I do not think, as the Nietzsche quote at the top might imply, that they are secret evolutionists deliberately harming the creationist movement by arguing for it with bad arguments (though the effect may be much the same). I think they genuinely believe what they claim to. I also think that the environments which the creationist beliefs come from make it very difficult for creationists to honestly look at the facts. Creationists have a lot invested in the truth or falsity of the Creation story; most of them feel that, were it false, the entire Christian religion would collapse. And, indeed, their faith is structured such that this would be true for many of them; therefore, for them, admitting the truth of the age of the earth or of the cosmos is only a hair away from denying Christianity. Why that is so is a topic for another day. As for me, somehow I have remained a Christian.

This is my appeal for intellectual honesty, from both sides.

Friday, April 4, 2008

now that no one reads this I can say whatever I want

"His Dark Materials" is a series of three books by Philip Pullman. The first, "The Golden Compass," has been made into a movie, which I have not seen and do not intend to see soon as it seems to have gotten rather poor reviews.

Pullman apparently (i.e. he has explicitly said that he) wrote the series trying to be a kind of "anti-" C.S. Lewis, using fiction to make an appeal for atheism. In this, he failed rather badly, on a number of levels.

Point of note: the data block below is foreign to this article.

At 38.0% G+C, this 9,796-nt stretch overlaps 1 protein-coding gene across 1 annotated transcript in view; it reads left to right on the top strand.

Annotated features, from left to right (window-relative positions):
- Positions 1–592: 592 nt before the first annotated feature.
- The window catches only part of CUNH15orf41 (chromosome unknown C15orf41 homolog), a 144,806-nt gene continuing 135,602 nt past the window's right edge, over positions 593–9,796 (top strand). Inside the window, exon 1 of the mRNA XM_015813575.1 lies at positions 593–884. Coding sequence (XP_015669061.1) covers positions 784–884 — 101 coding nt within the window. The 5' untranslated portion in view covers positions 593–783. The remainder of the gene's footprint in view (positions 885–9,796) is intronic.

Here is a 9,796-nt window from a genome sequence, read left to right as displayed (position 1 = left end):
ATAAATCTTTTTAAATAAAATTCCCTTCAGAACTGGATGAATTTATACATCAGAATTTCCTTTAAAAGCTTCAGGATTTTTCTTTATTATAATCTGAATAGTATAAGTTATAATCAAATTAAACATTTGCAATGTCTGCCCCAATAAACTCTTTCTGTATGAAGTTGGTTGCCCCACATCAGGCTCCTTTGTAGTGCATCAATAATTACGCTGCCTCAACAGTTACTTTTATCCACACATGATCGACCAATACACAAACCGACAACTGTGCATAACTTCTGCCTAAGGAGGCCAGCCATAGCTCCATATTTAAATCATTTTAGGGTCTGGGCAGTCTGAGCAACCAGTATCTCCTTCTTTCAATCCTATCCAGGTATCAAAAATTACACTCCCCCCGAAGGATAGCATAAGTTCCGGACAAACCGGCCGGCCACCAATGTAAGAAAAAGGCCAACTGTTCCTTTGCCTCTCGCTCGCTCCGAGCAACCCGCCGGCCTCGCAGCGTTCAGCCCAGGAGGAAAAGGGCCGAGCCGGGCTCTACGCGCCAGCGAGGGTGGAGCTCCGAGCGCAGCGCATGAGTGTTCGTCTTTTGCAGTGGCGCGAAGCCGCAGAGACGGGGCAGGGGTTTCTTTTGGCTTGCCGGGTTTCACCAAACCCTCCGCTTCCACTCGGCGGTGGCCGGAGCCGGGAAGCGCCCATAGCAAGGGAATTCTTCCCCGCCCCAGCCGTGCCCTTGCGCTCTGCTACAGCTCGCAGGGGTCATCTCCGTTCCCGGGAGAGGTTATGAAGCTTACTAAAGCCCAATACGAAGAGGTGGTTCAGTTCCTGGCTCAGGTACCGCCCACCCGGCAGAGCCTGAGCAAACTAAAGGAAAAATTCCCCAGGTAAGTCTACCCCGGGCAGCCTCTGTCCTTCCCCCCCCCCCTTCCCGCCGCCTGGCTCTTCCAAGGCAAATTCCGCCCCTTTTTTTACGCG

Firstly: there were a number of anti-religion and anti-church monologues from a few different characters. These all seemed forced into the story in the way that an 8-year-old might draw horns on the Mona Lisa. The religious institution in the main world from his books is clearly designed to resemble Christianity; I would like to report that it was entirely different, but Christians through the centuries have provided plenty of ammunition for caricatures of that sort, and it was a good enough skewer of christians-who-don't-get-the-point as to be believable.

Here I must pause a moment to note that the second two books are essential reading if you want to actually understand what he's trying to say; the first book doesn't really do much more than introduce a few terms.